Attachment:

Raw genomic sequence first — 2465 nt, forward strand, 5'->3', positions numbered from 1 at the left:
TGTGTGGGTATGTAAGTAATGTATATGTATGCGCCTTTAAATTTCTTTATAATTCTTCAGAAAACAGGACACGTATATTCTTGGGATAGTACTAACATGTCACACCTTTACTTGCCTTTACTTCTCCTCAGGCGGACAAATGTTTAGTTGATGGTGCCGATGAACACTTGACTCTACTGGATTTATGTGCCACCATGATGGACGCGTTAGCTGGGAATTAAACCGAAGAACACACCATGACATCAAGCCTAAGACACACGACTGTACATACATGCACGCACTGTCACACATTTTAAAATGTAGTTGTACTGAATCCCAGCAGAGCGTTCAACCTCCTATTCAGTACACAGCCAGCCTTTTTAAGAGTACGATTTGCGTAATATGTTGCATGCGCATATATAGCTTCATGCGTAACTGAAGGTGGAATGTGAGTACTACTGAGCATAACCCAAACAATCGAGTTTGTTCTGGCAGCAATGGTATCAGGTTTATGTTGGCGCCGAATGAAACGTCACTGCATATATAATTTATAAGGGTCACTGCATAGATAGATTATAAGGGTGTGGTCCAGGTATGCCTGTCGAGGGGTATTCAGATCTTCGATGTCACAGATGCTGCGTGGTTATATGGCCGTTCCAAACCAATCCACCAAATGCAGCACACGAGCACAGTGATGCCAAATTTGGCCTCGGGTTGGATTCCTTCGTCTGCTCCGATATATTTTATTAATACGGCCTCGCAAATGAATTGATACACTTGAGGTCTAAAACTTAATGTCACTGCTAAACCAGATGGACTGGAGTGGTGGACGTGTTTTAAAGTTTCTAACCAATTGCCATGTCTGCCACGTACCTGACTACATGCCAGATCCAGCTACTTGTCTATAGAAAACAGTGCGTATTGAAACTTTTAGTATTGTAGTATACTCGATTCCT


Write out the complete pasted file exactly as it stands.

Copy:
Raw genomic sequence first — 2465 nt, forward strand, 5'->3', positions numbered from 1 at the left:
TGTGTGGGTATGTAAGTAATGTATATGTATGCGCCTTTAAATTTCTTTATAATTCTTCAGAAAACAGGACACGTATATTCTTGGGATAGTACTAACATGTCACACCTTTACTTGCCTTTACTTCTCCTCAGGCGGACAAATGTTTAGTTGATGGTGCCGATGAACACTTGACTCTACTGGATTTATGTGCCACCATGATGGACGCGTTAGCTGGGAATTAAACCGAAGAACACACCATGACATCAAGCCTAAGACACACGACTGTACATACATGCACGCACTGTCACACATTTTAAAATGTAGTTGTACTGAATCCCAGCAGAGCGTTCAACCTCCTATTCAGTACACAGCCAGCCTTTTTAAGAGTACGATTTGCGTAATATGTTGCATGCGCATATATAGCTTCATGCGTAACTGAAGGTGGAATGTGAGTACTACTGAGCATAACCCAAACAATCGAGTTTGTTCTGGCAGCAATGGTATCAGGTTTATGTTGGCGCCGAATGAAACGTCACTGCATATATAATTTATAAGGGTCACTGCATAGATAGATTATAAGGGTGTGGTCCAGGTATGCCTGTCGAGGGGTATTCAGATCTTCGATGTCACAGATGCTGCGTGGTTATATGGCCGTTCCAAACCAATCCACCAAATGCAGCACACGAGCACAGTGATGCCAAATTTGGCCTCGGGTTGGATTCCTTCGTCTGCTCCGATATATTTTATTAATACGGCCTCGCAAATGAATTGATACACTTGAGGTCTAAAACTTAATGTCACTGCTAAACCAGATGGACTGGAGTGGTGGACGTGTTTTAAAGTTTCTAACCAATTGCCATGTCTGCCACGTACCTGACTACATGCCAGATCCAGCTACTTGTCTATAGAAAACAGTGCGTATTGAAACTTTTAGTATTGTAGTATACTCGATTCCT